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Meet 9 Recovering Boston Explosion Victims

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@edelman11

The Boston marathon incident last week produced five deaths in all: the initial explosions killed 8-year-old Martin Richard, restaurant manager Krystle Campbell, and Chinese graduate student Lu Lingzi. MIT police officer Sean Collier was shot and killed by one of the bombers. And bombing suspect Tamerlan Tsarnaev died at the hospital after a confrontation with police.

Six Boston medical centers report that 48 people injured by the explosions are still hospitalized, but all are expected to survive. In fact, only one of the almost 200 injured persons died in a hospital, and that was Tsarnaev. Of those surviving, more than a dozen have lost at least one limb. Many survivors face long recoveries, altered lives, and astronomical medical bills. Here are a few of their stories. 

1. Celeste and 2. Sydney Corcoran

Celeste Corcoran and her daughter Sydney were at the Boston marathon to cheer on Celeste's sister, Carmen Acabbo, in the race. Celeste, a hairdresser from Lowell, Massachusetts, was injured so badly that both her legs were amputated below the knee. Sydney, who was also seriously injured, is in the same hospital room with her mother. Friends and family set up a Facebook page to show their support for the Corcorans, and a donation page to help fund their recoveries. Sydney Corcoran turns 18 years old today, and is celebrating in the hospital. Celeste exercises, but was never into racing like her sister because she got shin splints. Now she jokes that she'll think about it for next year because she no longer has shins. Doctors are very optimistic about the Corcoran's recoveries because they both have great attitudes.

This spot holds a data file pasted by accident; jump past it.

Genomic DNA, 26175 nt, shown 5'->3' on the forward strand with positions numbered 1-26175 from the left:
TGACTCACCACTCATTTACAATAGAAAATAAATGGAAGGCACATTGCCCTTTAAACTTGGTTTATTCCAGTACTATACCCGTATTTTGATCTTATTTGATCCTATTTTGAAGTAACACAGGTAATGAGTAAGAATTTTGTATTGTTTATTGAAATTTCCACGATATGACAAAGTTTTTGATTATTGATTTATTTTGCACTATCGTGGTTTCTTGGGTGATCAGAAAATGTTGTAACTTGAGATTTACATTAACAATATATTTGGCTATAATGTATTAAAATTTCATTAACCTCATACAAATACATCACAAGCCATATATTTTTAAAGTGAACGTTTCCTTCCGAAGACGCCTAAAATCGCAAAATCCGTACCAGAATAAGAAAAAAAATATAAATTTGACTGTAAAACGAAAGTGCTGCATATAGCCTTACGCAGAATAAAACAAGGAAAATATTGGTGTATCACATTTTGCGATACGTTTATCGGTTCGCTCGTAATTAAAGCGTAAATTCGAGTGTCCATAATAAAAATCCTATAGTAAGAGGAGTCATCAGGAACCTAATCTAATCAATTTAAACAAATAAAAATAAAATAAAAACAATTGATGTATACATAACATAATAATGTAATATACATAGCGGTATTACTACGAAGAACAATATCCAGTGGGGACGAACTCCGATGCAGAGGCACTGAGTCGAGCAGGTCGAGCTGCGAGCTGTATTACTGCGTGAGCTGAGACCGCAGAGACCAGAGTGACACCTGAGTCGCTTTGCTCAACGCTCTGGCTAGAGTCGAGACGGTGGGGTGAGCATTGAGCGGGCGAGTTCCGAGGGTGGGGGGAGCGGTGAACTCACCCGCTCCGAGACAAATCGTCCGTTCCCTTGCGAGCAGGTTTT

3. Ryan McMahon

Graphic designer and photographer Ryan McMahon was shooting pictures in the grandstand at the finish line of the marathon when the bombs exploded. As spectators fled, the grandstand began to sway, and McMahon fell through to the ground. Both her wrists and her back were fractured. McMahon was taken to a hospital, where she was overwhelmed by the number of other injured people brought in. McMahon left the hospital Monday with one wrist in a cast after surgery and braces on her other wrist and her back. She is expected to need about six months to recover. However, McMahon has a new goal: she intends to run the Boston marathon herself next year.  

4. Kaitlynn Cates

Kaitlynn Cates watched the marathon at the finish line with her friend Leo Fonseca, pictured, who ended up saving her life after they were both knocked down by the explosion. Fonseca held Cates down and shielded her with his body. Then he wrapped her bleeding leg and carried her to his car. Fonseca drove the wrong way down a one-way street and arrived at the hospital before the emergency staff even knew there was an explosion. Cates is grateful for his heroism, and for the care she received at Massachusetts General Hospital, an attitude that doctors say bodes well for her recovery.

5. Adrianne Haslet-Davis

Adrianne Haslet-Davis is a dance instructor at the Arthur Murray Studio in Park Plaza. She attended the marathon with her husband, Air Force Capt. Adam Davis, who is on leave after serving in Afghanistan. They were both knocked down by the second explosion. Adam Davis, despite shrapnel injuries, used his belt as a tourniquet for Adrianne's leg and helped her crawl to cover. First responders and civilians then carried them to an ambulance. Haslet-Davis did not realize the extent of her injuries until she awoke from surgery and realized her left foot had been amputated. However, Haslet-Davis is determined to return to dancing. And that's not all—she wants to run in next year's Boston marathon. A fund has been set up to help the couple with expenses.